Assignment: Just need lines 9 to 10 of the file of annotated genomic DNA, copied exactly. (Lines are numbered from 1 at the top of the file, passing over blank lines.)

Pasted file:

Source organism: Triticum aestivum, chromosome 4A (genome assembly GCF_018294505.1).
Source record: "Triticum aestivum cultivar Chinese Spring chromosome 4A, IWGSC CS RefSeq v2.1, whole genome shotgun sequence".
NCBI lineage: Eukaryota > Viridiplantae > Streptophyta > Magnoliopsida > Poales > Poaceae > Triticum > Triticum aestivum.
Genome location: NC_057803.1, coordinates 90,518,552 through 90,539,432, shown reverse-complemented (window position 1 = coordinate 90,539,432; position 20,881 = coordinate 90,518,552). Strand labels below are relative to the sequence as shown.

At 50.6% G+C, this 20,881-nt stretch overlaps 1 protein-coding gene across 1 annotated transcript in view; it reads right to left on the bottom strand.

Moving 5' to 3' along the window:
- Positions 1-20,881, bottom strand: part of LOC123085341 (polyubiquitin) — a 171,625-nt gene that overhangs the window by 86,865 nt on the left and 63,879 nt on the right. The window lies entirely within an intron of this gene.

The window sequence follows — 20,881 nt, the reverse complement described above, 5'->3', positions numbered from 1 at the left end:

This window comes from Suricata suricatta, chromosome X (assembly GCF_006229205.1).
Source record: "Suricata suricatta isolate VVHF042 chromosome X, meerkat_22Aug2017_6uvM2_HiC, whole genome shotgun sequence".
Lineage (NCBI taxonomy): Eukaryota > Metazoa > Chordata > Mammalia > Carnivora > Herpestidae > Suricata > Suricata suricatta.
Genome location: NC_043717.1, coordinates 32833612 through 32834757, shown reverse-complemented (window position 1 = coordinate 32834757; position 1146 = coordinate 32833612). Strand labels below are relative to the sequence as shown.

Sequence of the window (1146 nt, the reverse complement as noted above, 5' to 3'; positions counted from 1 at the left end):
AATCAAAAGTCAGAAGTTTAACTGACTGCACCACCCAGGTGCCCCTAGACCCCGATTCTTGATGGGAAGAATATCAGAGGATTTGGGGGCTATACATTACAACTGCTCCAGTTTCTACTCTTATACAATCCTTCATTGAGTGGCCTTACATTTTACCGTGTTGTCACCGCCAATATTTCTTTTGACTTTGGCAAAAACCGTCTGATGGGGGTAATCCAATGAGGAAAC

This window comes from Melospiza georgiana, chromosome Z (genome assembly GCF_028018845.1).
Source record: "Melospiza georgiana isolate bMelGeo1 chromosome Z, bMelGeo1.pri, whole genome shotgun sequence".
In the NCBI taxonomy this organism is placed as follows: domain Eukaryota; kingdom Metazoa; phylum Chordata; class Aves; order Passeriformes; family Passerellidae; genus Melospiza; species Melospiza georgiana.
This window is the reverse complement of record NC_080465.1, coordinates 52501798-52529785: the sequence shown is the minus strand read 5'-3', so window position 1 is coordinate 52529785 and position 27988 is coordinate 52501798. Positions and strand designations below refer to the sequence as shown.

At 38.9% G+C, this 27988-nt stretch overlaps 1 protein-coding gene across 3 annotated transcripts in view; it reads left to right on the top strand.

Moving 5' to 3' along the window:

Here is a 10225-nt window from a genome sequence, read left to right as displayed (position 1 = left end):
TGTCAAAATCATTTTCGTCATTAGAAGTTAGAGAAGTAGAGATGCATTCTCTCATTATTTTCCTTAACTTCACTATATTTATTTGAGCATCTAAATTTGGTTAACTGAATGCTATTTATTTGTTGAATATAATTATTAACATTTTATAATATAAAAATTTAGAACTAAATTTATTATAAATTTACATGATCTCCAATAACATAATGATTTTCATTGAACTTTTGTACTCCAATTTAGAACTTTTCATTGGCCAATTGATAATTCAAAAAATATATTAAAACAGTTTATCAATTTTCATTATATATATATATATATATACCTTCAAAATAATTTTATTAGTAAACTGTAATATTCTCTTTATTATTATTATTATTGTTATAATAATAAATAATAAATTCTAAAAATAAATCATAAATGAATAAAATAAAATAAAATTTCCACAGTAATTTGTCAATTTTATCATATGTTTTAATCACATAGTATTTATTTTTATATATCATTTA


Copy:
This window comes from Suricata suricatta, chromosome X (assembly GCF_006229205.1).
Source record: "Suricata suricatta isolate VVHF042 chromosome X, meerkat_22Aug2017_6uvM2_HiC, whole genome shotgun sequence".